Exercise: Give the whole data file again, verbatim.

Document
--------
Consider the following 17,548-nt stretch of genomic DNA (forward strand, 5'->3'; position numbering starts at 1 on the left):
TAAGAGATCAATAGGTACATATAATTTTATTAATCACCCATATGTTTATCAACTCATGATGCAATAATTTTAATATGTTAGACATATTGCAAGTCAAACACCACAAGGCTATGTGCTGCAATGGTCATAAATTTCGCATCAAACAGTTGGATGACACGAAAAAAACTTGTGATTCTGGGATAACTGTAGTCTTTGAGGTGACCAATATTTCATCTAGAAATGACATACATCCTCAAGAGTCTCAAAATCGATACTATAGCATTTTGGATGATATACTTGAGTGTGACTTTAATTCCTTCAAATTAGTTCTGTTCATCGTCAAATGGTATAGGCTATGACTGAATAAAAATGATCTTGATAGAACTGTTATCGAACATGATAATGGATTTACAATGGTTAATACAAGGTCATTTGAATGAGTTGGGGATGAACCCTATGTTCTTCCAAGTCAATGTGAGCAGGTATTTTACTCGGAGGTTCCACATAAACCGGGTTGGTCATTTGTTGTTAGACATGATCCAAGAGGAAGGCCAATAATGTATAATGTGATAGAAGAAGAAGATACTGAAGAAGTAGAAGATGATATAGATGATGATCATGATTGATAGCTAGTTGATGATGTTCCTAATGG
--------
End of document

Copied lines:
Consider the following 17,548-nt stretch of genomic DNA (forward strand, 5'->3'; position numbering starts at 1 on the left):
TAAGAGATCAATAGGTACATATAATTTTATTAATCACCCATATGTTTATCAACTCATGATGCAATAATTTTAATATGTTAGACATATTGCAAGTCAAACACCACAAGGCTATGTGCTGCAATGGTCATAAATTTCGCATCAAACAGTTGGATGACACGAAAAAAACTTGTGATTCTGGGATAACTGTAGTCTTTGAGGTGACCAATATTTCATCTAGAAATGACATACATCCTCAAGAGTCTCAAAATCGATACTATAGCATTTTGGATGATATACTTGAGTGTGACTTTAATTCCTTCAAATTAGTTCTGTTCATCGTCAAATGGTATAGGCTATGACTGAATAAAAATGATCTTGATAGAACTGTTATCGAACATGATAATGGATTTACAATGGTTAATACAAGGTCATTTGAATGAGTTGGGGATGAACCCTATGTTCTTCCAAGTCAATGTGAGCAGGTATTTTACTCGGAGGTTCCACATAAACCGGGTTGGTCATTTGTTGTTAGACATGATCCAAGAGGAAGGCCAATAATGTATAATGTGATAGAAGAAGAAGATACTGAAGAAGTAGAAGATGATATAGATGATGATCATGATTGATAGCTAGTTGATGATGTTCCTAATGG